Patent Attorney Robert Taylor Represents NVCA at Congressional Hearing on Patent Litigation Reform
Raises Concerns with Innovation Act and Emphasizes Importance of Maintaining Strong Patent Protections for Entrepreneurs
WASHINGTON, DC – Robert Taylor, Founder and Owner of RPT Legal Strategies PC, an intellectual consulting firm in San Francisco and Silicon Valley, testified today on behalf of the National Venture Capital Association (NVCA) before the House Judiciary Subcommittee on the Courts, Intellectual Property, and the Internet at a hearing to discuss recent Supreme Court cases related to patent enforcement.
During testimony, Taylor walked lawmakers through the role that venture capital plays in fueling the innovation economy and emphasized the importance of strong patent protections to promote the health and vitality of the entrepreneurial ecosystem.
“[M]aking it more costly to enforce patents in order to combat abusive litigation will have the unintended consequence of diminishing—if not extinguishing—the only true incentive that thousands of innovators presently have to invest the necessary time, money and other resources needed to create a new company from scratch,” said Taylor in his written testimony. “Put differently, the patent-backed right to own and profit from innovative ideas has been a major driving force for the American economy for 200 years, and that right requires that valid patents be fully enforceable in court at reasonable expense and without undue risk to the patent owner or its investors.”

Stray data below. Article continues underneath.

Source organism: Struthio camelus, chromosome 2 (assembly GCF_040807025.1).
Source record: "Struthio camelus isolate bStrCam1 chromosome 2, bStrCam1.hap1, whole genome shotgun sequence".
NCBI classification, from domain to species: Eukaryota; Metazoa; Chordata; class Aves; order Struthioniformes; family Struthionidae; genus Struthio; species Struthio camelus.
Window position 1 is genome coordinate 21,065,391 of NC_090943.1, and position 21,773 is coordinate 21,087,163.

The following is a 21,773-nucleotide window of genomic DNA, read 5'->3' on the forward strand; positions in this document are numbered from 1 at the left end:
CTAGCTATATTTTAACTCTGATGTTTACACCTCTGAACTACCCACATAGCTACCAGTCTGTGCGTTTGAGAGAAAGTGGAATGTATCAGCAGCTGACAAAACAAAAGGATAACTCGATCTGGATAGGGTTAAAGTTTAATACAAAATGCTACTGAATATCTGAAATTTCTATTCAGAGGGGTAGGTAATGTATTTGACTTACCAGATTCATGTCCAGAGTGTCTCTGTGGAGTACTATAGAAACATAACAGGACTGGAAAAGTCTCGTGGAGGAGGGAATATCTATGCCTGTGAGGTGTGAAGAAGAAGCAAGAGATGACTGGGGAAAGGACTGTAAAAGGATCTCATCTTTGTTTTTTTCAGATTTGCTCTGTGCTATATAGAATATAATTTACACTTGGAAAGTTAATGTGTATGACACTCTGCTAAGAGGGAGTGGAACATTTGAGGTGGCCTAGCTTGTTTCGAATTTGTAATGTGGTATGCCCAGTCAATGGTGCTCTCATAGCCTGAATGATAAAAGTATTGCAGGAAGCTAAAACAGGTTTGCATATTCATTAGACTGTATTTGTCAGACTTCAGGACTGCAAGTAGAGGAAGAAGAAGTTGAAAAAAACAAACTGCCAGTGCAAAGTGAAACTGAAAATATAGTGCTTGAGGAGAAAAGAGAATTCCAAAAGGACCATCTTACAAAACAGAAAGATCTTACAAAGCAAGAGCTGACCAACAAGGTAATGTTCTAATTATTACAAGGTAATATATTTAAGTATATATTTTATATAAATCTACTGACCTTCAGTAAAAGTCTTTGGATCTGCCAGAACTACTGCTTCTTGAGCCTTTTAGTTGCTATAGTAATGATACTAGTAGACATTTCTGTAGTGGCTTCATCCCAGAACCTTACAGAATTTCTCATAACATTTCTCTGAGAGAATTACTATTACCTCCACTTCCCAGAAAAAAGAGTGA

As part of his testimony, Taylor made clear that the venture industry has several concerns with H.R. 9, the Innovation Act, which was recently introduced by Rep. Bob Goodlatte (R-VA), Chairman of the House Judiciary Committee.
“Let me say frankly at the outset, we are concerned that H.R. 9, if enacted as written, will have a chilling effect on investment in patent intensive companies, which in turn will have a depressing effect on innovation in general,” said Taylor in his written testimony. “At the very least, the legislation will make it far more difficult, risky and expensive for emerging companies to enforce their patents, which is an essential part of the patent right. Equally important, H.R. 9 also will raise the cost and risk confronting smaller companies trying to defend against patent litigation brought by their larger, incumbent competitors.”
Taylor’s full written testimony can be downloaded here.